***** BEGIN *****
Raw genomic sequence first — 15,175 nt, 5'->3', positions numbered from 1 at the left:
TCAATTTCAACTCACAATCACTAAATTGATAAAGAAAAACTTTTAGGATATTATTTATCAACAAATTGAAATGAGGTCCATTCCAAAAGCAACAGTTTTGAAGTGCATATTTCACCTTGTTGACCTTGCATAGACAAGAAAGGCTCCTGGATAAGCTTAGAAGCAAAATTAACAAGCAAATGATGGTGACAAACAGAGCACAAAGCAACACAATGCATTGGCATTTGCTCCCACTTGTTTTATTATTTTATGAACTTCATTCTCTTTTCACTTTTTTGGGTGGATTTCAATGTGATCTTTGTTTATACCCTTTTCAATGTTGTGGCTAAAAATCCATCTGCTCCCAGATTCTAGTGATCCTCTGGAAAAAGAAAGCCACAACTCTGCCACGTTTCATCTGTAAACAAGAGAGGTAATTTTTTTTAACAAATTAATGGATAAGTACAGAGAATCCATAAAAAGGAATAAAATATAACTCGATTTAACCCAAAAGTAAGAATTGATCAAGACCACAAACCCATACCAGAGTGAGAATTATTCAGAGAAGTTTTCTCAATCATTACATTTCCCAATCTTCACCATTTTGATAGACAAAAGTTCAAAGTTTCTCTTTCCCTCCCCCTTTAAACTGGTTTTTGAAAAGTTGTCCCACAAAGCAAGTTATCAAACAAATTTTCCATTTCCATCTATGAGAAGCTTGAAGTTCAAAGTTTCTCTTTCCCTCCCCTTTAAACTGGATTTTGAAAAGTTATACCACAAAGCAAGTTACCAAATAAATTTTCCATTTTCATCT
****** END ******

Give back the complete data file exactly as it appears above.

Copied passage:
Raw genomic sequence first — 15,175 nt, 5'->3', positions numbered from 1 at the left:
TCAATTTCAACTCACAATCACTAAATTGATAAAGAAAAACTTTTAGGATATTATTTATCAACAAATTGAAATGAGGTCCATTCCAAAAGCAACAGTTTTGAAGTGCATATTTCACCTTGTTGACCTTGCATAGACAAGAAAGGCTCCTGGATAAGCTTAGAAGCAAAATTAACAAGCAAATGATGGTGACAAACAGAGCACAAAGCAACACAATGCATTGGCATTTGCTCCCACTTGTTTTATTATTTTATGAACTTCATTCTCTTTTCACTTTTTTGGGTGGATTTCAATGTGATCTTTGTTTATACCCTTTTCAATGTTGTGGCTAAAAATCCATCTGCTCCCAGATTCTAGTGATCCTCTGGAAAAAGAAAGCCACAACTCTGCCACGTTTCATCTGTAAACAAGAGAGGTAATTTTTTTTAACAAATTAATGGATAAGTACAGAGAATCCATAAAAAGGAATAAAATATAACTCGATTTAACCCAAAAGTAAGAATTGATCAAGACCACAAACCCATACCAGAGTGAGAATTATTCAGAGAAGTTTTCTCAATCATTACATTTCCCAATCTTCACCATTTTGATAGACAAAAGTTCAAAGTTTCTCTTTCCCTCCCCCTTTAAACTGGTTTTTGAAAAGTTGTCCCACAAAGCAAGTTATCAAACAAATTTTCCATTTCCATCTATGAGAAGCTTGAAGTTCAAAGTTTCTCTTTCCCTCCCCTTTAAACTGGATTTTGAAAAGTTATACCACAAAGCAAGTTACCAAATAAATTTTCCATTTTCATCT